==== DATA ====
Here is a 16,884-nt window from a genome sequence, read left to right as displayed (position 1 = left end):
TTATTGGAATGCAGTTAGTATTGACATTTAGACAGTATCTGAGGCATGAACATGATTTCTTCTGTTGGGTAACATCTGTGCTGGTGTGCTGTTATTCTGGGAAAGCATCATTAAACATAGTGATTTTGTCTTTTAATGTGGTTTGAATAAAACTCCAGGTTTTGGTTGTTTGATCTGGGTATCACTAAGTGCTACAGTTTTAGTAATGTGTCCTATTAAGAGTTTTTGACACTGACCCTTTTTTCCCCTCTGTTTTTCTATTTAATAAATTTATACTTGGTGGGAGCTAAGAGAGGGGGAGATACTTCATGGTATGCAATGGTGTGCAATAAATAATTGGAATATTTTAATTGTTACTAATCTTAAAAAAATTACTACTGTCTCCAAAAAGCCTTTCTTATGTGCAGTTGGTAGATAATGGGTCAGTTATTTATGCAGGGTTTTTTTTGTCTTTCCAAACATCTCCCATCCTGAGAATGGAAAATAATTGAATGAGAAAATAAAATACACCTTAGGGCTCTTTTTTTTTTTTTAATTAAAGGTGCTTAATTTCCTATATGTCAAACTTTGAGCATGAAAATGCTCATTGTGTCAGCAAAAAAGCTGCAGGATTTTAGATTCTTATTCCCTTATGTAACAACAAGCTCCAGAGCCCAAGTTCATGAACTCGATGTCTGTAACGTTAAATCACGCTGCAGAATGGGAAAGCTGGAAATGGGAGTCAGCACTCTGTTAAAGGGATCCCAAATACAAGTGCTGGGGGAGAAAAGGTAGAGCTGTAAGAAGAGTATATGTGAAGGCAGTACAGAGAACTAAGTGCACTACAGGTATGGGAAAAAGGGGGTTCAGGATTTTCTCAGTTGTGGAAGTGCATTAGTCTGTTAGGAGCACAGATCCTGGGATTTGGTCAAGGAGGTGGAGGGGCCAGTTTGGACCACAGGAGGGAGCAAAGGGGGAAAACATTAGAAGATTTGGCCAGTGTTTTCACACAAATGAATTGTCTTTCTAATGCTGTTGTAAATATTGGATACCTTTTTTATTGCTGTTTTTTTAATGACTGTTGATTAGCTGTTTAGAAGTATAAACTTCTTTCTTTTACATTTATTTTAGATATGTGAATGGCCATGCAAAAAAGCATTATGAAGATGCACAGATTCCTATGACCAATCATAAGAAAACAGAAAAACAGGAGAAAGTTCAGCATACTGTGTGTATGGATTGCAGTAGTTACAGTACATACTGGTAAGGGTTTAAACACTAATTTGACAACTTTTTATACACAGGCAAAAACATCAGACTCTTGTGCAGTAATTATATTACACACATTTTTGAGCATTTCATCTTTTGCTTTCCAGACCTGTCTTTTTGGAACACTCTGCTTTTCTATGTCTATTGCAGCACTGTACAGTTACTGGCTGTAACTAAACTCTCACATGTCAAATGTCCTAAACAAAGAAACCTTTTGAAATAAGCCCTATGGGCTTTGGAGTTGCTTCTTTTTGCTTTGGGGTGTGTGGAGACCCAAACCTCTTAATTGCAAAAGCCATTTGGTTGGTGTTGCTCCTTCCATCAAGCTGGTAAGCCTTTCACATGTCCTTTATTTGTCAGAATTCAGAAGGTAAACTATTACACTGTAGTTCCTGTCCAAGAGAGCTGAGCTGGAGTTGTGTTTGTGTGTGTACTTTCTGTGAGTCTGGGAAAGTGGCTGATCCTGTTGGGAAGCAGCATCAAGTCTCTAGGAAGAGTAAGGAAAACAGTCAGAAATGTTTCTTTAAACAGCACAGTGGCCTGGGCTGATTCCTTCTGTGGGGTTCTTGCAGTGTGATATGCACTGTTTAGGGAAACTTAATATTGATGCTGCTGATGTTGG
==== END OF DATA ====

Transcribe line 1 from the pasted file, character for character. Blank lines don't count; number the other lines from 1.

Here is a 16,884-nt window from a genome sequence, read left to right as displayed (position 1 = left end):